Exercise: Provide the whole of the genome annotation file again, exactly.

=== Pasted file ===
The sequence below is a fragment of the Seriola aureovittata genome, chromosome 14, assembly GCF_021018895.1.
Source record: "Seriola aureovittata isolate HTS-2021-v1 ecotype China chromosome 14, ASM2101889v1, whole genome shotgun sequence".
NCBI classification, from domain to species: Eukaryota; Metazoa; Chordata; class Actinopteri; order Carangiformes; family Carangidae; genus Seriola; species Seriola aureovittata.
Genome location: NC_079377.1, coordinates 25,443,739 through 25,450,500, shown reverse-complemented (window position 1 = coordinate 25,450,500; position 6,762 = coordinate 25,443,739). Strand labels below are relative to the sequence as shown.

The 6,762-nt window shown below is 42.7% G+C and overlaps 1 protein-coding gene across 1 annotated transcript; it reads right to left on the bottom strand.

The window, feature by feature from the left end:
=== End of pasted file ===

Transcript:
The sequence below is a fragment of the Seriola aureovittata genome, chromosome 14, assembly GCF_021018895.1.
Source record: "Seriola aureovittata isolate HTS-2021-v1 ecotype China chromosome 14, ASM2101889v1, whole genome shotgun sequence".
NCBI classification, from domain to species: Eukaryota; Metazoa; Chordata; class Actinopteri; order Carangiformes; family Carangidae; genus Seriola; species Seriola aureovittata.
Genome location: NC_079377.1, coordinates 25,443,739 through 25,450,500, shown reverse-complemented (window position 1 = coordinate 25,450,500; position 6,762 = coordinate 25,443,739). Strand labels below are relative to the sequence as shown.

The 6,762-nt window shown below is 42.7% G+C and overlaps 1 protein-coding gene across 1 annotated transcript; it reads right to left on the bottom strand.

The window, feature by feature from the left end: